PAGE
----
Although clothing swaps have been on the rise recently, the pastime of trading clothes goes far back in history. Clothing swaps, swap meets and flea markets have long been affordable ways for those without means to get themselves a new wardrobe. However, current culture has eaten up secondhand clothing as if it was the latest runway fashion. Fashion is changing and so is the way we acquire our clothes!
It is now popular, even trendy, to have items in your closet with storied pasts. Yet when clothes swapping first became part of society, it was embarrassing to own used clothes. In the early 20th century, post World War II, most of the population couldn’t afford new clothing and countries like the US and the UK couldn’t extend resources. Along with the “Make Do and Mend” campaign, swap meets became widespread in different communities. Unlike the way we think of clothing swaps today, these swaps were anonymous so as not to reveal anyone’s current economic situation. In accordance with many frugal spending practices, children’s clothing was the first to be swapped and mended. This evolved into men’s clothing, women’s, accessories and so forth.
As the 20th century progressed, clothes sharing went in and out of fashion. Each new clothing swap moment coincided with times of fashion extravagance such as the 1960’s and 1980’s. In the 80’s, donning the latest trends became vital to fitting into the workplace, community and social scenes. While everyone wanted to partake in these trends, not everyone had the funds to do so. Enter clothing swaps. Friends would get together with their “old” clothing items and spend a few hours together, curating new wardrobes with little to no cost! Even though both of these decades saw demanding trends and rapid changes in fashion, people were able to keep up – with a little help from their friends.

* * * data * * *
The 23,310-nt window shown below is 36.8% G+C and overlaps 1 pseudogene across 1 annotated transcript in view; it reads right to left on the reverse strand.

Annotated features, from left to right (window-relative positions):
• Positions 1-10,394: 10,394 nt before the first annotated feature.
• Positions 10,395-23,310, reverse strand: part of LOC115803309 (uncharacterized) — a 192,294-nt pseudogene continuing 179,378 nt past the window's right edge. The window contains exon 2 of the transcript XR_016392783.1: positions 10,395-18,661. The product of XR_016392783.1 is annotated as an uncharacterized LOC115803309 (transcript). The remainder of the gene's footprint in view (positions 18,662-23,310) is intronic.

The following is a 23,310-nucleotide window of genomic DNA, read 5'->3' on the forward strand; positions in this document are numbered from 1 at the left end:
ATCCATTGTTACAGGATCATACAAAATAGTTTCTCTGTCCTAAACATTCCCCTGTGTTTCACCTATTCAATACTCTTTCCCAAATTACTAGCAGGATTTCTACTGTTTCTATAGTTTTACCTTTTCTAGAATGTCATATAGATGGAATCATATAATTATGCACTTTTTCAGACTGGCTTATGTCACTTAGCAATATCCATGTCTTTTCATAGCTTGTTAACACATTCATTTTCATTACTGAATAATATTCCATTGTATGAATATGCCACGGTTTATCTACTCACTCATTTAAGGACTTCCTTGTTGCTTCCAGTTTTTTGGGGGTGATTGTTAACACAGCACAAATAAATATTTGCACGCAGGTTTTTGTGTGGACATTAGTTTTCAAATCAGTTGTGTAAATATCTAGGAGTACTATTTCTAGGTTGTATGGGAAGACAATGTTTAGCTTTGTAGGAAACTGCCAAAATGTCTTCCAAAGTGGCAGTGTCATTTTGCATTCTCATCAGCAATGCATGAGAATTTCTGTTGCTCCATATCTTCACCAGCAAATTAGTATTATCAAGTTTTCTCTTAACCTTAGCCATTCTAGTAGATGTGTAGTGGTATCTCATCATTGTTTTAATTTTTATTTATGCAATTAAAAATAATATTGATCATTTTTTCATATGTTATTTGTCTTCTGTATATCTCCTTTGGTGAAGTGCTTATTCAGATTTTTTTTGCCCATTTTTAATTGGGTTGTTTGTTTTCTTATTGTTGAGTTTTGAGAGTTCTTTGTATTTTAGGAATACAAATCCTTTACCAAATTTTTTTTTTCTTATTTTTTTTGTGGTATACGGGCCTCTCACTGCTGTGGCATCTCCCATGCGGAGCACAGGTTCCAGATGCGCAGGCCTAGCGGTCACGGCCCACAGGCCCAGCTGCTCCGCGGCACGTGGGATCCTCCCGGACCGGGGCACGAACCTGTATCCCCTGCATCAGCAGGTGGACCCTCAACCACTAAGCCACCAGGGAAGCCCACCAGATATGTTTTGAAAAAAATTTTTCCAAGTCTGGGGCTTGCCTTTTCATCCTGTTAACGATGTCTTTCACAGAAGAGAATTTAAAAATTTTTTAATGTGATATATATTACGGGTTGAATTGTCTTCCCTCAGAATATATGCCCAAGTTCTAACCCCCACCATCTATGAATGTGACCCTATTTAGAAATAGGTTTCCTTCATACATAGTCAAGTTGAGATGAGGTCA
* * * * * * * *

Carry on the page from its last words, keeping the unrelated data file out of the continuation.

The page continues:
This pattern continued throughout the beginning of the 21st century and has now landed us in today’s world. Fast fashion is on the rise, consumerism is part of the everyday, and convenience is demanded. We are in a time of extreme excess and don’t know what to do with it all! With the “help” of companies such as Forever 21, Amazon, Walmart, H&M, Postmates, Grubhub, and more, we barely have to leave the house or make any real decisions of our own. Although many items are cheap at first, the ultimate cost is incredibly high—in human labor, environmental impact, and money in our pockets. The more we spend on cheap items, the more we will have to spend to keep replacing them. This tireless cycle is the reason why there has been another rise in clothing swaps around the country, and the world. When the culture starts screaming quantity over quality, that’s when value really starts to matter. It’s easy to get caught up in the commotion of consumerism, yet during this time it’s so important to keep a sense of perspective. It’s true that there are some things that money can’t buy.
Swap Society was created for a few reasons: to protect the planet from the fashion industry, to empower people to find their personal style, and to keep fashion accessible to all. Join the tried and true clothing swap movement and find the story behind your clothes. Check out our collection now!
Audrey Stanton was born and raised in the Bay Area and is currently based in Los Angeles. She has attended the Fashion Institute of Technology, London College of Fashion, and received a BFA in costume design from the California Institute of the Arts. Audrey is deeply passionate about conscious fashion and hopes to continue to spread awareness and love for ethical consumption. Visit her blog audstant.com and follow her on Instagram for lots of #slowfashion inspiration!